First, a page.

Clouds and Trees

"Nothing ever goes away enough or arrives enough,/ and I want to cry when I think of my heart,/ muscle pounding in muscle, greedy always for joy." – 'A Warning', Eric Anderson

Month: July, 2013

Rocks

Last night there was another storm and he could see patches of black ice on the road where the river must have flooded. The radio crackled quietly. He looked out the window and shifted down a gear. The water had been very high and further down the river there would be rapids.

He parked in the gravel lot. As he stepped out of the car he could smell the cold. The sunlight was grey but the sky bright blue and the river, dark green and brown. It was higher than he had ever seen it and thunderous, a static cupping his ears and a resounding deep bass far away, like a drum struck by god.

He stepped through the gate with the ROAD CLOSED sign. The gravel path had disappeared into the river; it looked as if the river had exploded. The trees along the bank had already been exposed completely, the dirt entirely stripped from their roots. The forest seemed naked, shivering. He had taken a walk here with his parents right after the big storm a few years earlier. He had been looking down at his feet, stepping carefully. He looked up; his dad was helping his mom over the rocks.

 

Two huge fisherman were walking towards him. They nodded as they passed. One was missing his arm above the elbow, the sleeve of his waders held closed against the water with a rubber-band.

He had come hoping to find a small island in the middle of the river. He remembered the rapids in that spot had risen to almost six feet. He had stared at those waves crashing in on themselves, his face wet, but never rushing forward until his parents had said they had to move on.

When he reached the spot where it used to be there was only water, flat and fast, water rushing straight through trees. He stared at it for a minute. He took a deep breath of cold air. Once, it had been warm and the water was lower; he had jumped across the rocks and stood on the island. As it started to rain lightly he had stripped and gone into the river.

 

Closer to the car, the water slowed into a wide curve and a dead tree jutted out from the bank. He remembered his Dad crouching on the edge and pointing.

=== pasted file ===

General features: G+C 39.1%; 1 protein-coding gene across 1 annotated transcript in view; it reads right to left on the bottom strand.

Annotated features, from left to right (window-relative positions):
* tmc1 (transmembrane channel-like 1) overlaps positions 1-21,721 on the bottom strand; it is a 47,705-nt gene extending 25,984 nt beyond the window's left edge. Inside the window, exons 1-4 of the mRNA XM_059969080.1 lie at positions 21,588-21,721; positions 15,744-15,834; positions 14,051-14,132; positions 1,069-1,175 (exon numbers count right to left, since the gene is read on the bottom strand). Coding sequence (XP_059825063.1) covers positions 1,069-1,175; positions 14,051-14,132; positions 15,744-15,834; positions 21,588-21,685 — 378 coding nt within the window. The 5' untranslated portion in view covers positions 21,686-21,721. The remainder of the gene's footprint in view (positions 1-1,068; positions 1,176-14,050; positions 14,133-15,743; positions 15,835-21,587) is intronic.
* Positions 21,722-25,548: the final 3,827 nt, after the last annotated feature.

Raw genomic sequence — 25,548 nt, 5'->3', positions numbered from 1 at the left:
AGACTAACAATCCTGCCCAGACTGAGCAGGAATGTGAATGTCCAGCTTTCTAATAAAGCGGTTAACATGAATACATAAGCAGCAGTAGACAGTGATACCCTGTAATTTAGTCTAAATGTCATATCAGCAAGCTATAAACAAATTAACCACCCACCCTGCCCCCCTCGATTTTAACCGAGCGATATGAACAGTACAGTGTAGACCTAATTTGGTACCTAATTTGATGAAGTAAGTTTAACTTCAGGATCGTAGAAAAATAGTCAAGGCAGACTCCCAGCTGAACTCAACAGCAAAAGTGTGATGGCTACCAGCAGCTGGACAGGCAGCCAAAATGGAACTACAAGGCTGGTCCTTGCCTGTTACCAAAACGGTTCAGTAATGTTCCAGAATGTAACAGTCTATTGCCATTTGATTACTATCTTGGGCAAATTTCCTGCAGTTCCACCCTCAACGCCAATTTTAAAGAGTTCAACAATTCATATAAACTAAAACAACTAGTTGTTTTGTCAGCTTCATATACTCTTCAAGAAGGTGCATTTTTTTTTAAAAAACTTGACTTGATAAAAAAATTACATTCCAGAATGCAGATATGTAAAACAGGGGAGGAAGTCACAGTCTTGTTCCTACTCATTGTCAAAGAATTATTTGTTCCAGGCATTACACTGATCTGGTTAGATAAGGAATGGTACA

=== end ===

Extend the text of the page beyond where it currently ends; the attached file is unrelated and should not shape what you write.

“Right there is where I want you to scatter my ashes.”

“Okay, Dad,” He had tried to laugh, to clasp his shoulder naturally, “Not for awhile.” Just two men by the river. When he was younger they used to walk together here and he would find sticks to throw in. He ran along the edge racing them downstream as they dipped and bucked through the rapids until they blended with the water and he lost sight of them.

Favorite Poem of the Day – ‘Fedoras’ by Max Garland

I’ve been reading Charlie Chaplin’s autobiography. Though I realize this recalls exactly not his time period, every era of the past melds into just that, the past, to those of us who really need to read a few history books. Anyway, my poetry was played on the radio in Wisconsin along with Max Garland, the poet laureate of Wisconsin, reading some of his own work. His writing is incredible. I’ll post that recording soon.

This must be one of the best radio stations in the country: http://wdrt.org/

Fedoras

They come out of the 1940’s
to be your parents. Their faces
swim and settle into clarity.
The crook of an arm. The fount
of a breast. They come from
the time before your life,
before the things that fill
your life. Before water
sprang from the faucet. Before
television loomed in the corner
and even the house cats gathered
to watch. They come from after
the war, when all the movies
were jubilant, even the sad ones
bloodless. It’s as if you
were handed down to them,
as if you were a pearl
they would polish into life.
From times of great difficulty
they come, though speaking
with a deep nostalgia,
lowering the language to you
like a ladder, rung by rung.
Before you existed, they are,
which is like something
out of the Bible. Out of
their own childhoods they come
to be stricken with this,
to be stricken with time,
of which you are the immediate
symptom. Bringing their jewelry
and shaving brushes, wearing
their fedoras and hairdos,
they come to be your parents.
You have your father’s eyes
someone says. But no, you
have your mother’s face and eyes
is the more common opinion.
They send you wobbling out
like a top in front of them.
The wind could almost bowl